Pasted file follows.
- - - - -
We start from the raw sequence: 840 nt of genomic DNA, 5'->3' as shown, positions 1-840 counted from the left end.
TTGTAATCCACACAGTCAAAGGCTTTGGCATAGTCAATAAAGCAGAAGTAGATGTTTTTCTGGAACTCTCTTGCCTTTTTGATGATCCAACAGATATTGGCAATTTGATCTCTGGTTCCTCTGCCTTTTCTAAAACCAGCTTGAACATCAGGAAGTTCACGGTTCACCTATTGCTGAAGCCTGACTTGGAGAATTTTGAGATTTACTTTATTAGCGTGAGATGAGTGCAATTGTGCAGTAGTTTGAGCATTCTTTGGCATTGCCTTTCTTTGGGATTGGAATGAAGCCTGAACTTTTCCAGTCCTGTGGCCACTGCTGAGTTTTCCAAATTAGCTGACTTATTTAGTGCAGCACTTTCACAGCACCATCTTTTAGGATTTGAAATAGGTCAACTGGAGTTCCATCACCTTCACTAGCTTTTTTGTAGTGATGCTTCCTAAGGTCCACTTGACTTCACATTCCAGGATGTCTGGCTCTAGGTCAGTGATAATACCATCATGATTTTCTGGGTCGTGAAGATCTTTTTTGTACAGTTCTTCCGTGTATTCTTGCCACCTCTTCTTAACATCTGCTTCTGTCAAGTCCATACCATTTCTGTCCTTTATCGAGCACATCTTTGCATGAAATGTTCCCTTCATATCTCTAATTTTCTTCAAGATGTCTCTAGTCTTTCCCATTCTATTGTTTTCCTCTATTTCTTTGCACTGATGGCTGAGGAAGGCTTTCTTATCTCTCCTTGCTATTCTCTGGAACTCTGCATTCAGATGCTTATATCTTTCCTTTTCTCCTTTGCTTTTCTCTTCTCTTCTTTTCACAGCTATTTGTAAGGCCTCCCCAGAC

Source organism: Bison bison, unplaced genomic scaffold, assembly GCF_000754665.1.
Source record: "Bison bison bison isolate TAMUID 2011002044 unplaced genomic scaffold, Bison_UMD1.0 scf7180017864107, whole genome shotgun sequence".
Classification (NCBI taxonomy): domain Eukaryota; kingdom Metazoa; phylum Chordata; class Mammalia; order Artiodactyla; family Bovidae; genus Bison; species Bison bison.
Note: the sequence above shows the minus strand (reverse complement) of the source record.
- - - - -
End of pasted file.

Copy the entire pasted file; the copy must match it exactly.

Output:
We start from the raw sequence: 840 nt of genomic DNA, 5'->3' as shown, positions 1-840 counted from the left end.
TTGTAATCCACACAGTCAAAGGCTTTGGCATAGTCAATAAAGCAGAAGTAGATGTTTTTCTGGAACTCTCTTGCCTTTTTGATGATCCAACAGATATTGGCAATTTGATCTCTGGTTCCTCTGCCTTTTCTAAAACCAGCTTGAACATCAGGAAGTTCACGGTTCACCTATTGCTGAAGCCTGACTTGGAGAATTTTGAGATTTACTTTATTAGCGTGAGATGAGTGCAATTGTGCAGTAGTTTGAGCATTCTTTGGCATTGCCTTTCTTTGGGATTGGAATGAAGCCTGAACTTTTCCAGTCCTGTGGCCACTGCTGAGTTTTCCAAATTAGCTGACTTATTTAGTGCAGCACTTTCACAGCACCATCTTTTAGGATTTGAAATAGGTCAACTGGAGTTCCATCACCTTCACTAGCTTTTTTGTAGTGATGCTTCCTAAGGTCCACTTGACTTCACATTCCAGGATGTCTGGCTCTAGGTCAGTGATAATACCATCATGATTTTCTGGGTCGTGAAGATCTTTTTTGTACAGTTCTTCCGTGTATTCTTGCCACCTCTTCTTAACATCTGCTTCTGTCAAGTCCATACCATTTCTGTCCTTTATCGAGCACATCTTTGCATGAAATGTTCCCTTCATATCTCTAATTTTCTTCAAGATGTCTCTAGTCTTTCCCATTCTATTGTTTTCCTCTATTTCTTTGCACTGATGGCTGAGGAAGGCTTTCTTATCTCTCCTTGCTATTCTCTGGAACTCTGCATTCAGATGCTTATATCTTTCCTTTTCTCCTTTGCTTTTCTCTTCTCTTCTTTTCACAGCTATTTGTAAGGCCTCCCCAGAC

Source organism: Bison bison, unplaced genomic scaffold, assembly GCF_000754665.1.
Source record: "Bison bison bison isolate TAMUID 2011002044 unplaced genomic scaffold, Bison_UMD1.0 scf7180017864107, whole genome shotgun sequence".
Classification (NCBI taxonomy): domain Eukaryota; kingdom Metazoa; phylum Chordata; class Mammalia; order Artiodactyla; family Bovidae; genus Bison; species Bison bison.
Note: the sequence above shows the minus strand (reverse complement) of the source record.